Elephant Tracking

Elephants occupy vast Savannahs and deep jungles. Despite their impressive size, they can remain private creatures, shying away from contact with humans altogether.

With the increasing threats they face, however, it has becoming necessary to keep meticulous records of their demographics, including numbers, distribution and life span.

These threats include loss of habitat due to deforestation, farming, development etc...; poaching and culling.

Many methods have been developed for the tracking of herds, families and clans of elephants. Each method is suitable for a certain area or distribution pattern. Also, the choice of one method over another may depend on funding and expertise, as equipment and training may get costly.

Of course, tracking is an age-old practice to assist native bush dwellers and hunters to find animals, using spoor and droppings. Today, tracking elephants allows scientists and conservationists to get a clear idea of numbers (i.e. a census), distribution patterns (where the elephants are travelling to at what time of the year), herd sizes (which may differ because of certain social and environmental issues), the predators most dangerous to the elephants in that particular area, the diet and its adaptations to the local vegetation, breeding patterns (according to the availability of strong, healthy males) and so on. This information assists in the protection of these animals and the accurate control over their numbers and general well-being.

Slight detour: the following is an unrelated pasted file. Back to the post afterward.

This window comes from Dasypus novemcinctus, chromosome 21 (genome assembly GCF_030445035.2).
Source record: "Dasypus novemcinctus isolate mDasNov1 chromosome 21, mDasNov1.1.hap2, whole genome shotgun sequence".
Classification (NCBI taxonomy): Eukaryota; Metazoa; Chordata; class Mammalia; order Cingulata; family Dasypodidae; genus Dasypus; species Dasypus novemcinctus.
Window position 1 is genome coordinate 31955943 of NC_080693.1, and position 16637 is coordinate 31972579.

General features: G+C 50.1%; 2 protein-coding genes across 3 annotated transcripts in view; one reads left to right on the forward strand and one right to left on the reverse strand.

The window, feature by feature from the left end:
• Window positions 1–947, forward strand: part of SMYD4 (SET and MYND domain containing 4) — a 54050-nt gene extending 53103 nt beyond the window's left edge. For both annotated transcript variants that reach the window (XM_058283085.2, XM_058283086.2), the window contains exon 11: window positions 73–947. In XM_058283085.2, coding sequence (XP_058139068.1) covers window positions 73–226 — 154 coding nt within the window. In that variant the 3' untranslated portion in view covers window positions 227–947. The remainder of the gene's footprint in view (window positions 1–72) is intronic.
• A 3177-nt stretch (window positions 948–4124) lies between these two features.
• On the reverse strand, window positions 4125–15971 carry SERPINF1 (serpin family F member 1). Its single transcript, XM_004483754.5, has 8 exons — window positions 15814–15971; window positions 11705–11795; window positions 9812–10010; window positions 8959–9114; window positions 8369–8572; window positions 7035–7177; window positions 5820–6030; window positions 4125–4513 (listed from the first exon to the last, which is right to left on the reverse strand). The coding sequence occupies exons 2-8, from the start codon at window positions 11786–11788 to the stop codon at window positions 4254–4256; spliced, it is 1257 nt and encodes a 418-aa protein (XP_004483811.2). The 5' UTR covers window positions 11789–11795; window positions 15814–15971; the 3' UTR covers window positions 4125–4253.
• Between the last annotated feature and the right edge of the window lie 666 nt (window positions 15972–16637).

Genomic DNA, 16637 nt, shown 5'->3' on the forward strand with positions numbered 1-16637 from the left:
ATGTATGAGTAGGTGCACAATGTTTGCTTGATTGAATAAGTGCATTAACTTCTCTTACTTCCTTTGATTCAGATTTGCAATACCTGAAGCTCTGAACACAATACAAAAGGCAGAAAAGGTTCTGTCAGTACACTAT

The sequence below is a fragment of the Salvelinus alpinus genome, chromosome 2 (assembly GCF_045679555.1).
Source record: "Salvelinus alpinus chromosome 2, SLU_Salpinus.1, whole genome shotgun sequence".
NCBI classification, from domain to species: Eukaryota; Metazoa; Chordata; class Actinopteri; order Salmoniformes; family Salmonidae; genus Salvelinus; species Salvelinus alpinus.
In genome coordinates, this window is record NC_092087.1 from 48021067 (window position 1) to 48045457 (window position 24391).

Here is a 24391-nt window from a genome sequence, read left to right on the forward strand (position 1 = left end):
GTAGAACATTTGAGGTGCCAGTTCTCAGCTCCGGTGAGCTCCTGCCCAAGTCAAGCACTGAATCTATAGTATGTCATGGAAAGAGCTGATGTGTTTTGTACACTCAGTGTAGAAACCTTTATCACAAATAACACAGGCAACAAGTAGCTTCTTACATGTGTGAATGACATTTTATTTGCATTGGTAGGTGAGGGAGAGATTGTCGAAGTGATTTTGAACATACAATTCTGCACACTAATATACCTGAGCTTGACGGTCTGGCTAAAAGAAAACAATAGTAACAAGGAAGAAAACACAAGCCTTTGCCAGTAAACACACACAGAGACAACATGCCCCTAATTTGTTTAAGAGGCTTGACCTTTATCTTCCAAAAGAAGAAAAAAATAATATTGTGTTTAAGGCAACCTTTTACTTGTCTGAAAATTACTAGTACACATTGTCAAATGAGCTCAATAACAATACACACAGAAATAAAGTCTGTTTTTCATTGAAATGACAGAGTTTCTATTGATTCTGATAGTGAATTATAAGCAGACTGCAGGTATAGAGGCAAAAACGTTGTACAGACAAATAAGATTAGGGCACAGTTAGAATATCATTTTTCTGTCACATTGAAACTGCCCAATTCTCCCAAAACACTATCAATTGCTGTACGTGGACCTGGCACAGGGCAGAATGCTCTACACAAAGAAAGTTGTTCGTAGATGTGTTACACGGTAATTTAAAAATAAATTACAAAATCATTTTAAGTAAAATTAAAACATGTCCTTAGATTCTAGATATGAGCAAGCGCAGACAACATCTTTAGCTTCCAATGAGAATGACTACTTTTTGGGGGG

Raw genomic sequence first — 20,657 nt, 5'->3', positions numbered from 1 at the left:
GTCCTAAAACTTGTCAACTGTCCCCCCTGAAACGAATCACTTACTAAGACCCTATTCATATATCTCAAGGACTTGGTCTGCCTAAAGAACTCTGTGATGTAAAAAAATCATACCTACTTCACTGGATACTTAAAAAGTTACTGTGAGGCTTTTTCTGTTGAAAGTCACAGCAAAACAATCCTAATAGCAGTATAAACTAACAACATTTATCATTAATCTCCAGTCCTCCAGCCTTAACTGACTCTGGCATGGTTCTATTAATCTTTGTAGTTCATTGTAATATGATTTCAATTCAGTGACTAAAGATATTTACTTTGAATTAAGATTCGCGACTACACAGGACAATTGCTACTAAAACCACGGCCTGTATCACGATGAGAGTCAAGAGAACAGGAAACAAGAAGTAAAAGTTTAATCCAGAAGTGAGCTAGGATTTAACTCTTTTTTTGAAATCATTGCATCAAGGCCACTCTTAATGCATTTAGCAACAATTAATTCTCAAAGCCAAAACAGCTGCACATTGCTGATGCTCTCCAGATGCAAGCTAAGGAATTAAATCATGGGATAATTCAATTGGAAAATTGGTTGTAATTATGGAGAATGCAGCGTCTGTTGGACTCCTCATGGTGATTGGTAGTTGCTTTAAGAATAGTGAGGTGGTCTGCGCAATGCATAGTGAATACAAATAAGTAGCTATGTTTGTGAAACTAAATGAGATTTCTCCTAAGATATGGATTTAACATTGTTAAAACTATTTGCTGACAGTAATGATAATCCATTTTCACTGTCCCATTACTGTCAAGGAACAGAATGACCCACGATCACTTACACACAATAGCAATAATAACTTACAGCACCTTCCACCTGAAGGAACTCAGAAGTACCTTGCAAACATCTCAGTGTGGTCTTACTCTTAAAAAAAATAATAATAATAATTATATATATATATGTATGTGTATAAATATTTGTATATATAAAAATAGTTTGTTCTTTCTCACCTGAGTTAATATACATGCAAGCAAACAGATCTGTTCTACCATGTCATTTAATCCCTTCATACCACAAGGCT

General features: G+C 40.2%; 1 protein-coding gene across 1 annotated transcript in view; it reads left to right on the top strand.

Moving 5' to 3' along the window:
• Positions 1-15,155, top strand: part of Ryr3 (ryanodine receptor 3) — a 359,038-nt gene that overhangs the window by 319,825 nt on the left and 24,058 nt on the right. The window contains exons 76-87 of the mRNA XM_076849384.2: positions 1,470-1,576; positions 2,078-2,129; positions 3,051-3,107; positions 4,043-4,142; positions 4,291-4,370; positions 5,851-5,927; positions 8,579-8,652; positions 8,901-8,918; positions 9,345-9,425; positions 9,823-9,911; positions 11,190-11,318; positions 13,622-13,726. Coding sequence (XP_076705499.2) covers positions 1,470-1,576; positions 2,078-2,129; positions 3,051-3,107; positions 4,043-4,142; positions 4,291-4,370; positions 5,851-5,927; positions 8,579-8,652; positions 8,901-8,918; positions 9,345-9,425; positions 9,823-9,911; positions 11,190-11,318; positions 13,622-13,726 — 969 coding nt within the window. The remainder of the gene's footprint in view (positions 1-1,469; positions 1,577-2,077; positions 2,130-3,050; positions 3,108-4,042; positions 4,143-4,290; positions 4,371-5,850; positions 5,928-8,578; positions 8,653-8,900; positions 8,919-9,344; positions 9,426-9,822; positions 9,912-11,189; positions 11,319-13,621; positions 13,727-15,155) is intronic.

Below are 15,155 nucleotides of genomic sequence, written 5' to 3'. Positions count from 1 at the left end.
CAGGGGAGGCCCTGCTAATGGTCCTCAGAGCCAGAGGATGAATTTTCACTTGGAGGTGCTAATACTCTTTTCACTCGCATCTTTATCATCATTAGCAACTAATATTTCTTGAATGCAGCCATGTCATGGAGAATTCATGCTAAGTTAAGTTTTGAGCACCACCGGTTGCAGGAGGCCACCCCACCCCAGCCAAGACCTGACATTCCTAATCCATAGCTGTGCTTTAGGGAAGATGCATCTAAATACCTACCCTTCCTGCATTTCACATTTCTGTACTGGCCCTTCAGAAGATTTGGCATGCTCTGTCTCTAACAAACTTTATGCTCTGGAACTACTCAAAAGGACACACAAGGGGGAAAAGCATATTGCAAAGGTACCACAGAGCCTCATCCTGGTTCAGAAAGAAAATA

Spoor tracking is still used by wildlife experts, usually with the assistance of a trained tracker. Satellite tracking uses a GPS (Global Positioning System) that communicates from a collar or computer chip on or in the elephant to an orbiting satellite. This gives a very accurate reading of where the elephant is, but is costly in terms of time, energy and trained personnel. Aerial photography is also costly, but gives fantastic evidence of numbers in a herd, family or clan of a specific area.

It is also relatively quick as it involves flying over the specified area, taking photographs of different herds and then counting and recording the findings later on. Acoustic tracking is an interesting initiative that develops our understanding of the elephant language (unique to each elephant) and tracks them according to their calls. Radio tracking is similar to GPS in that it communicates between a device on the elephant and the biologists researching that animal. However, as the name would suggest, communication is conducted via a transmitter and antennae, as opposed to a satellite.

All of these methods have been developed and used in different areas and situations for a similar ultimate goal; that of keeping accurate records of these magnificent animals. This has been done in order to ensure their safety and keep track of numbers. It also allows scientists and biologists to take the necessary actions in order to promote the wellbeing of the elephants, whether that is culling, breeding or relocation.